July 11, 2007
Larry Solum on Peer-Reviewed Journals
Posted by Gordon Smith

Larry Solum uses the announcement of the Journal of Legal Analysis as a springboard for discussing peer-reviewed journals in law. It is a great post and well worth reading. I was particularly interested in the fact that Larry places the onus on existing institutions to develop a critical mass of "generalist peer-reviewed publications." Two questions for Larry (or anyone else who cares to respond):

1. Why do we need "generalist peer-reviewed publications"? General law reviews are dinosaurs, and replicating that publication model in the peer-reviewed world doesn't make sense. Running a generalist peer-reviewed publication would require a much larger collection of editors and reviewers than a specialty peer-reviewed publication, without any obvious offsetting gains. Disciplinary law journals -- such as Legal Theory, Law & Philosophy, Journal of Empirical Legal Studies, Journal of Law & Economics, American Journal of Legal History -- have thrived, and I suspect that their success rests in (large?) part on the fact that they have a coherent approach that makes administration manageable.

As advanced disciplinary training and the desire for credibility in other disciplines increases among law professors, I expect the demand for peer-reviewed publications to increase. And I see no reason that these publications must be organized around non-legal disciplines. They could be organized doctrinally (like most existing specialty law reviews) or by real-world phenomena (e.g., law and entrepreneurship). But I see no rationale for a critical mass of generalist peer-reviewed publications.

2. Why do we need to rely on existing institutions for the creation of peer-reviewed journals? Larry has a straightforward answer to this question: collective action problems. Larry observes that such problems generally are overcome by professional associations, and the most striking feature of legal scholarship is the absence of candidate institutions:

In any other discipline, one might look to the professional association of scholarsBut there is no professional association for legal scholars!!!!!  Five exclamation points really are not sufficient when noting this dismal fact.  Let me try again: there is no professional association for legal scholars!!!!!  What about the AALS?, you might ask.  Well, the AALS is not the "Association of American Legal Scholars," on the model of the American Philosophical Association or the American Political Science Association.  The AALS is the American Association of Law Schools--it is the trade group for law schools and not the scholarly association for scholars who study the law.  So, the AALS publishes the Journal of Legal Education--a journal about legal pedagogy!!!!!  Don't expect the AALS to address what is obviously the most significant institutional problem with the legal academy in a serious way.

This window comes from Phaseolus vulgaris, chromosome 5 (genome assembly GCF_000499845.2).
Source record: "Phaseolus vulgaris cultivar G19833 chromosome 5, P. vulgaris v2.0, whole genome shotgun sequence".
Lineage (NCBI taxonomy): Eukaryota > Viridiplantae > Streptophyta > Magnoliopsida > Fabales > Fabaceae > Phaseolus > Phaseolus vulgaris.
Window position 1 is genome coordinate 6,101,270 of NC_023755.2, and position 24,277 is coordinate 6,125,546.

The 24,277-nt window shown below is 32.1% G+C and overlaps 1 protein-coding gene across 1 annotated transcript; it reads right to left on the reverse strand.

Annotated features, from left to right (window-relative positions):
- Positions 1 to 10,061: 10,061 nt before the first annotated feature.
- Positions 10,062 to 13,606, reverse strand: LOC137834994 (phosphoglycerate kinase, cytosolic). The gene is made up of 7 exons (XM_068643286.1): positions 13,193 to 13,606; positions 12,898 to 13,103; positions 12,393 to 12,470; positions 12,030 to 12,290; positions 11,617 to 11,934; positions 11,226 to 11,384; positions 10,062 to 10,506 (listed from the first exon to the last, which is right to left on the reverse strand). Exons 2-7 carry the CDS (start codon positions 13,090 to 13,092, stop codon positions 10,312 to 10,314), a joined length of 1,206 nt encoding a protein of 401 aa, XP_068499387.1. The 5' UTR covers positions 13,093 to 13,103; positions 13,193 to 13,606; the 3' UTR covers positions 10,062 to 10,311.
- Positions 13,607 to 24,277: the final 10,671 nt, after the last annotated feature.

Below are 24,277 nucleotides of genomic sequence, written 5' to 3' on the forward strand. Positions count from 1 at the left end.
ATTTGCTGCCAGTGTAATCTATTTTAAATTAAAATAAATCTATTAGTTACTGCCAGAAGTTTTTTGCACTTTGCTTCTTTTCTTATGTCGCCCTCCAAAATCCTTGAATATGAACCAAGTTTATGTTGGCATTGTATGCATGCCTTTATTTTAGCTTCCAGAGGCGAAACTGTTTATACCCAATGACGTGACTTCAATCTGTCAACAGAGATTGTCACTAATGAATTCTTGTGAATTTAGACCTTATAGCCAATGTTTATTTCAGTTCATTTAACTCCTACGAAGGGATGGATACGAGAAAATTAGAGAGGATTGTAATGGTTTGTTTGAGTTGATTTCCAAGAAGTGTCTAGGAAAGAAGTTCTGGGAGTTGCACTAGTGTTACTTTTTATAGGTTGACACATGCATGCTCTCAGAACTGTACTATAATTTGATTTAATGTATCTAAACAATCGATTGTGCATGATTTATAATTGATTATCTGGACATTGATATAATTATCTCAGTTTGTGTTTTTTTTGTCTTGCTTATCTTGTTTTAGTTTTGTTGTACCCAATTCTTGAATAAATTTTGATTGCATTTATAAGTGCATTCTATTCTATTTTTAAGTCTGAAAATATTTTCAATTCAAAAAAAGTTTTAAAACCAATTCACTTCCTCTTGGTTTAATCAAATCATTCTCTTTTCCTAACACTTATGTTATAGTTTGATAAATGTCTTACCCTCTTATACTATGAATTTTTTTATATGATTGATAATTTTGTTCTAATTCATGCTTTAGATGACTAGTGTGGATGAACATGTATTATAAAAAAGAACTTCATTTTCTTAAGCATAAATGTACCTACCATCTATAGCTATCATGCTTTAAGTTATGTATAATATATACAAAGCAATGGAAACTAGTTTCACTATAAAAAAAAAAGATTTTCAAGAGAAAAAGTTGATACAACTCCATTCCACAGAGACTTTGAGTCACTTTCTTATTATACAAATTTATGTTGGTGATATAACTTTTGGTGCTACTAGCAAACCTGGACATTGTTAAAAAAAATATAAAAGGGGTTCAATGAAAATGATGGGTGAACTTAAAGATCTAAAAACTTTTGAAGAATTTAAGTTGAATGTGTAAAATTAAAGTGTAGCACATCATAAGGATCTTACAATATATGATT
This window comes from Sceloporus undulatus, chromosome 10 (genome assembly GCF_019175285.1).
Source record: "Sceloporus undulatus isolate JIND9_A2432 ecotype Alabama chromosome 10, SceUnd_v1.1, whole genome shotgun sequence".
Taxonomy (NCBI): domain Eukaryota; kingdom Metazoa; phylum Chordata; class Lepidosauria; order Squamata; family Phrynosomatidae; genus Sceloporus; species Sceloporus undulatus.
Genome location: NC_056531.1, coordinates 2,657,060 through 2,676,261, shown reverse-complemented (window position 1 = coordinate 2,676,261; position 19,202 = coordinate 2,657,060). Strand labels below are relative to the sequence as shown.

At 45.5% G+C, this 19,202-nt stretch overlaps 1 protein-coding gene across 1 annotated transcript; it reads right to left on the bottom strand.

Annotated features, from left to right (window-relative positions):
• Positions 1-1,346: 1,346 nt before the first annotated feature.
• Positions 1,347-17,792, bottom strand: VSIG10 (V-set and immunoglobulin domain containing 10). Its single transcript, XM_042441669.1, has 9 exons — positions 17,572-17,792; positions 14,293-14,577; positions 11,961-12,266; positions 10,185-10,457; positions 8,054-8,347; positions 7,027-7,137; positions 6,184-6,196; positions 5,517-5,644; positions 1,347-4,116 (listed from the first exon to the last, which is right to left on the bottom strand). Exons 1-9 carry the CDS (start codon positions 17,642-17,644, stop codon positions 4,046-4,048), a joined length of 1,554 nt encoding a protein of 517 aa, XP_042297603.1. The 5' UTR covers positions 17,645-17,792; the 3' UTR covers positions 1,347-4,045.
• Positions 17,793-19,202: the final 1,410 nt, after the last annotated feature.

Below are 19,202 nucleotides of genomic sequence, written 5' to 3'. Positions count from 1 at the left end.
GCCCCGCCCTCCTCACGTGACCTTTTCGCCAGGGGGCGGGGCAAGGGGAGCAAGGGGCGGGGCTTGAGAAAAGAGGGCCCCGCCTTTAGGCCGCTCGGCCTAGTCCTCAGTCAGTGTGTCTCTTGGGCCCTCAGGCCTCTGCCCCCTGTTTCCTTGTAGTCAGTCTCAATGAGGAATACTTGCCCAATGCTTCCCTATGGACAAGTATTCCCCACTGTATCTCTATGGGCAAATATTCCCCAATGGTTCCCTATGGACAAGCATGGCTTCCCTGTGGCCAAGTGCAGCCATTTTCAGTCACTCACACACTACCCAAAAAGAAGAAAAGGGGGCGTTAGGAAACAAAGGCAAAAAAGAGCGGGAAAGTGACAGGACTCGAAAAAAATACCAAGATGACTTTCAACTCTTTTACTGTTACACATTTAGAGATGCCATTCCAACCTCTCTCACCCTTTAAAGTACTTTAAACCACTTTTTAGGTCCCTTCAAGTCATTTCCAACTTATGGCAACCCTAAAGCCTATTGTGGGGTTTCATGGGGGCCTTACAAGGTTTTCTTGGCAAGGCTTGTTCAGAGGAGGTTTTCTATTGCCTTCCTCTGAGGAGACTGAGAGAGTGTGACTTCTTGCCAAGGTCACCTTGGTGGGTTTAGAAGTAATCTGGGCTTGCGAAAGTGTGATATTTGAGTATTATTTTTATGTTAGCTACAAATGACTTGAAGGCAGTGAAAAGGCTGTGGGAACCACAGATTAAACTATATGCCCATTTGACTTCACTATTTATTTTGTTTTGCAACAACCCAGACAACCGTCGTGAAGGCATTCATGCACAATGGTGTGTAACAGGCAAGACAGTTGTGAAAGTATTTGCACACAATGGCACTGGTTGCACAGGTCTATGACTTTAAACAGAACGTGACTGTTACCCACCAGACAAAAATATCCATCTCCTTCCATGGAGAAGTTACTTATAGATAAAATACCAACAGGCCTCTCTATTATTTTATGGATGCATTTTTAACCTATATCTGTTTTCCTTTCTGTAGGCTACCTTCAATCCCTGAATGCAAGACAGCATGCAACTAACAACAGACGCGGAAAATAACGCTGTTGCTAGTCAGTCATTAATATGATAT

Perhaps our problem is the absence of professional associations? Anyway, given the absence of professional associations, Larry turns to law schools:

Nonetheless, there is surely some hope that Harvard's initiative will get the ball rolling.  Why not Yale, Stanford, Chicago, NYU, and Columbia, next?  And then Penn, Texas, Michigan, and Berkley?  (Obviously, the order here is totally arbitrary.  For all I know Michigan is the most likely "second mover.")  It might happen.  It could happen.  Stranger things have happened!

This makes sense if you are pursuing a critical mass of generalist peer-reviewed publications, but if you believe, as I do, that specialty peer-reviewed publications are the winning horse, then a group of legal scholars who have an interest in a particular field would suffice. See, e.g., the handful of law journals at bepress.

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